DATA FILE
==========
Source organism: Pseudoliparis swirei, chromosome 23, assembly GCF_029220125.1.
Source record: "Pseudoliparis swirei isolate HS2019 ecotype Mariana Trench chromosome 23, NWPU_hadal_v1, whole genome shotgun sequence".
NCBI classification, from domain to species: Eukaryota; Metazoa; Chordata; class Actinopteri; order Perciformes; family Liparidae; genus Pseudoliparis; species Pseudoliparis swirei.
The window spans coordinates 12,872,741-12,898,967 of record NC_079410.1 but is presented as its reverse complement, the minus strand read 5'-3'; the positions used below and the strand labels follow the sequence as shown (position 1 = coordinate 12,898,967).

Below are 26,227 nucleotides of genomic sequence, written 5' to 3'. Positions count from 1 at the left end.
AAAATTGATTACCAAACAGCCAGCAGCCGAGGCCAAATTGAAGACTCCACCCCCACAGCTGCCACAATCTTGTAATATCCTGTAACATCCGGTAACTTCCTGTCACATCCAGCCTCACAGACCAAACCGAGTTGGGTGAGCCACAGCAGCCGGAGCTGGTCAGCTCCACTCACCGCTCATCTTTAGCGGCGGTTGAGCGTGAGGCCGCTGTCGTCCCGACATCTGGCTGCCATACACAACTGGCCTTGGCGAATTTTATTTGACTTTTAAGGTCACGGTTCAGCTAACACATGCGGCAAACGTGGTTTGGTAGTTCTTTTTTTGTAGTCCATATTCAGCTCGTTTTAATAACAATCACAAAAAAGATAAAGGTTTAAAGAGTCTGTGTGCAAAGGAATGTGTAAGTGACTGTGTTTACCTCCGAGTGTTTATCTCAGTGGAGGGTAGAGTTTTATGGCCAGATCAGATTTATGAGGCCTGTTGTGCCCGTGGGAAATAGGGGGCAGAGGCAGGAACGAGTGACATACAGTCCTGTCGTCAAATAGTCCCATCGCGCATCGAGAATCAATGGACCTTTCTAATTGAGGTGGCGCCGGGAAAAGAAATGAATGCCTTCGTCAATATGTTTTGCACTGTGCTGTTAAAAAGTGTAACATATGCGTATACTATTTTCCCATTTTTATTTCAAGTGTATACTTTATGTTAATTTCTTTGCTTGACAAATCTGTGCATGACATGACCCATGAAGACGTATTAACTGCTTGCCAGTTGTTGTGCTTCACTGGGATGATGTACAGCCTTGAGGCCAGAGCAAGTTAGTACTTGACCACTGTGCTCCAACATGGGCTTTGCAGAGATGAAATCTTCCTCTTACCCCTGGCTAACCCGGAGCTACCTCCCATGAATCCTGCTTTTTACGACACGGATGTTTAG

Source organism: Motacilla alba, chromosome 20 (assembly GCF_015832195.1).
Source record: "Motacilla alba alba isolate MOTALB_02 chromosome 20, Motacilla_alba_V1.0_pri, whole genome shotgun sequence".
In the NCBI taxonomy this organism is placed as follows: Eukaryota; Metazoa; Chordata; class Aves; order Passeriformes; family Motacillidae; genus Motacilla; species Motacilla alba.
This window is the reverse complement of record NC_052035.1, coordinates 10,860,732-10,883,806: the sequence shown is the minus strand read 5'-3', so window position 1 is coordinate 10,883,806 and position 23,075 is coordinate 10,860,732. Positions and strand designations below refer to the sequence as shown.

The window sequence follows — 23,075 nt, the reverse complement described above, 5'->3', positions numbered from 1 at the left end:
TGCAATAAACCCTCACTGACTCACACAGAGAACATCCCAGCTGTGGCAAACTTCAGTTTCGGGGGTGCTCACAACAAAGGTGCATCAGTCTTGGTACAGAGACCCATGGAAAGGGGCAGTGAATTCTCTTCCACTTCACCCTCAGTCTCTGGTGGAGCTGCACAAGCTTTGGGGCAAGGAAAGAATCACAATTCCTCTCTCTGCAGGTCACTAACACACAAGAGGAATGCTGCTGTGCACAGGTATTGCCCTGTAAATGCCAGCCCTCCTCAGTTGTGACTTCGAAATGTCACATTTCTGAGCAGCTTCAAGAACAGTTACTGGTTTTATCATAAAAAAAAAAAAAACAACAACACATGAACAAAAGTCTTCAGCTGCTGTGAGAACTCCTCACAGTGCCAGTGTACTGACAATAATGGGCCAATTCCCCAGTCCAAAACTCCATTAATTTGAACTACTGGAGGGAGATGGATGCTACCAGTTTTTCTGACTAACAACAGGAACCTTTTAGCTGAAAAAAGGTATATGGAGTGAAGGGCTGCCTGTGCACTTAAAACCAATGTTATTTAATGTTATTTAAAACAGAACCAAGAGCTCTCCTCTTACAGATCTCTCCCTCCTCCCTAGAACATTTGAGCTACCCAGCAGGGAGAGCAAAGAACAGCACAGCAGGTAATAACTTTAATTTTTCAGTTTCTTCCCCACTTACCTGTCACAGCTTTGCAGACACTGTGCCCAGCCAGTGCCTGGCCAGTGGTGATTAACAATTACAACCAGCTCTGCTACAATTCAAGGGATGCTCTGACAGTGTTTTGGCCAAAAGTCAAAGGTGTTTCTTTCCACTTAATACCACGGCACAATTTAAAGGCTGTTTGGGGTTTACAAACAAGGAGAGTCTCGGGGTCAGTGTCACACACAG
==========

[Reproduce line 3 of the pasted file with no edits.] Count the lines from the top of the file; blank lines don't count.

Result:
NCBI classification, from domain to species: Eukaryota; Metazoa; Chordata; class Actinopteri; order Perciformes; family Liparidae; genus Pseudoliparis; species Pseudoliparis swirei.